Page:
Walt Disney’s live-action feature is a faithful recreation of the Robert Louis Stevenson classic. The film itself is sluggish because its story line is not clear enough and for other reasons does not arouse any great anxiety or excitement in the spectator.
James MacArthur plays the young 18th-century Scottish boy cheated of his inheritance by a conniving uncle. The boy is kidnapped by a cruel shipsmaster for sale as an indentured servant in the Carolinas. He escapes through the aid of a dashing fellow Scotsman (Peter Finch).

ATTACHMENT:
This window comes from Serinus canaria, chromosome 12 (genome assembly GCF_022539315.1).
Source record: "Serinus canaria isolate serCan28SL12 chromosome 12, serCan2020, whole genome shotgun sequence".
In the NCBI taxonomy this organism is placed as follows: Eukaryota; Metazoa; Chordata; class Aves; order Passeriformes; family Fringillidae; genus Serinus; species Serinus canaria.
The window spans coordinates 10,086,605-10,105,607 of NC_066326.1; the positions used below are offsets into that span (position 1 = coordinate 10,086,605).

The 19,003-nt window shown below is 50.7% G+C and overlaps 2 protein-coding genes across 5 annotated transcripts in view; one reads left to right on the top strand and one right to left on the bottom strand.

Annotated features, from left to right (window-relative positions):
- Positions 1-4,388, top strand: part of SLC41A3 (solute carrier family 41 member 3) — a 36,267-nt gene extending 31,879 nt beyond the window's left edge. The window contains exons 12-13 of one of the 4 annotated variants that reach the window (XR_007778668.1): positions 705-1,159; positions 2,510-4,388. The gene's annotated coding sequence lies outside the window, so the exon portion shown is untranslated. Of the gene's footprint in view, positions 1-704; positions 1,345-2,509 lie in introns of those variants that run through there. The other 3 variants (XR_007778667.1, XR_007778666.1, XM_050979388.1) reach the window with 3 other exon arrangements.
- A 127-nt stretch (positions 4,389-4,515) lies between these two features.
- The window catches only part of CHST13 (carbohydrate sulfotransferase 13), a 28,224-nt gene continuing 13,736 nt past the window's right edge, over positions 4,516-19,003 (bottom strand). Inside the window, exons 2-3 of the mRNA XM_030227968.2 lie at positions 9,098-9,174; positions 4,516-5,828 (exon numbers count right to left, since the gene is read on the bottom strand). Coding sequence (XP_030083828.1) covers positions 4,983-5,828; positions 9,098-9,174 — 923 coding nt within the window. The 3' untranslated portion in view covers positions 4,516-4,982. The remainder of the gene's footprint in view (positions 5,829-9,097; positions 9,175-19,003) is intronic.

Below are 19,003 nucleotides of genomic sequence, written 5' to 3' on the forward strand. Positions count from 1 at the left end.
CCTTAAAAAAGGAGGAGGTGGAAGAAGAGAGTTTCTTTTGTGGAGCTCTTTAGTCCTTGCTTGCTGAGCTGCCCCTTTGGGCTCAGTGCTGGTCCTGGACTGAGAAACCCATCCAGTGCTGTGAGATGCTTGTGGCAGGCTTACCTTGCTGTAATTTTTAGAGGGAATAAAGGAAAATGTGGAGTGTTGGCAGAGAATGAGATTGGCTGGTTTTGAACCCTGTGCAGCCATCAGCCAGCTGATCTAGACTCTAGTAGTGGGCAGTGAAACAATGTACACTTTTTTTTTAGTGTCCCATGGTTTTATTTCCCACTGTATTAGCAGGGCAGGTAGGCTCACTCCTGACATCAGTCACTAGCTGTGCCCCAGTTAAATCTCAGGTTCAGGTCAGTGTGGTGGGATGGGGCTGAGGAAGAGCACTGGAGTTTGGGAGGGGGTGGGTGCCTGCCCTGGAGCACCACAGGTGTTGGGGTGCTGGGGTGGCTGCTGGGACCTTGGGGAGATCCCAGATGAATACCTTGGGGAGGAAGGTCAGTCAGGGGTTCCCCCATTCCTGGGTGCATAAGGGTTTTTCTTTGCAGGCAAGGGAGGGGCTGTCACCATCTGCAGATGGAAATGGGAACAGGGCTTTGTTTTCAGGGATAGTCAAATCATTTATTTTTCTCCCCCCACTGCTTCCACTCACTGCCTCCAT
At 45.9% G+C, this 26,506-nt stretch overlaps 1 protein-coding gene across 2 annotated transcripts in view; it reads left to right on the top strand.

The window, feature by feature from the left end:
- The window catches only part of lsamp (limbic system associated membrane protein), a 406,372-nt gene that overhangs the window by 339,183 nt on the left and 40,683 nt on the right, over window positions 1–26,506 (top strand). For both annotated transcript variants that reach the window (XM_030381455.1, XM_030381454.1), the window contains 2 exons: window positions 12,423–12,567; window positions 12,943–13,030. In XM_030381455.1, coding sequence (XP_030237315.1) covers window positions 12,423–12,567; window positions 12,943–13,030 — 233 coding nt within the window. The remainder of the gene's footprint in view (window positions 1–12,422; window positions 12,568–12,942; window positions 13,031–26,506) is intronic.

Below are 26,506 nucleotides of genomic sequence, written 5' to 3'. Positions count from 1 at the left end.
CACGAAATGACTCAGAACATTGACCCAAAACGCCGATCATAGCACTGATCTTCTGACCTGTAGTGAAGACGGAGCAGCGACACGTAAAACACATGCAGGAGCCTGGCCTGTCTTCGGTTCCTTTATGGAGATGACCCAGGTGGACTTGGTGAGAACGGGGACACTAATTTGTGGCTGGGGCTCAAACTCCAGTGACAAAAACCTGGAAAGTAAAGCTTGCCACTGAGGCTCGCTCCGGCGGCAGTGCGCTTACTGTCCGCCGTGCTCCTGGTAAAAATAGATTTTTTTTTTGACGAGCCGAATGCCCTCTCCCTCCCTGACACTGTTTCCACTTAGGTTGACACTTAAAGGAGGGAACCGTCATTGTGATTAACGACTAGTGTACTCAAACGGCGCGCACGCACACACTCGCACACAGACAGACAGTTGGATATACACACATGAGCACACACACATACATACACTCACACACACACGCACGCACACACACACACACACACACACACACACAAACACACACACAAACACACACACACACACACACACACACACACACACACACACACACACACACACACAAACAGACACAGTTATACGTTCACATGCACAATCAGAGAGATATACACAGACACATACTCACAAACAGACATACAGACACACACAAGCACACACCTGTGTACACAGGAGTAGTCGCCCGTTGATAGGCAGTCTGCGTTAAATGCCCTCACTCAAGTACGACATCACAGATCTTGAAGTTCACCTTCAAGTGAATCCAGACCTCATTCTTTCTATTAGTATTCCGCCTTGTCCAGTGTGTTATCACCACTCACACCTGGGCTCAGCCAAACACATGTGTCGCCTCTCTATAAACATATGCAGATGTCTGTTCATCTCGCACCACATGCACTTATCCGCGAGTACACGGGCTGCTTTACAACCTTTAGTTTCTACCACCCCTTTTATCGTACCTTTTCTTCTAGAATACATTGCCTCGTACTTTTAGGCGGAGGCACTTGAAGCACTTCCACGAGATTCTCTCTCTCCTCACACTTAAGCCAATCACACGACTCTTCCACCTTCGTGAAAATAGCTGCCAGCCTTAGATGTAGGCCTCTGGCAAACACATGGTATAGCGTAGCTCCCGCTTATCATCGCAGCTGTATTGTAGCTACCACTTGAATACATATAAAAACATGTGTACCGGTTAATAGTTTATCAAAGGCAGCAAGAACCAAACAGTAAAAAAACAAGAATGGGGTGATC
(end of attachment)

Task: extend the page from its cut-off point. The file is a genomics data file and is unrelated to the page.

From a story point of view, the screenplay is weak. It is never clear what the aim of the principals is, so there is not much for the spectator to pull for. Individual scenes play, but there is no mounting or cumulative effect.
Kidnapped was photographed on location in Scotland and at Pinewood, London. The locations pay off richly, with an authentic flavor. Perhaps too richly, with accents as thick as Scotch oatmeal.
Finch as the swashbuckling follower of the exiled Stuart kings is a tremendous aid to the production. MacArthur gives a sturdy performance, handicapped by little opportunity for flexibility of character.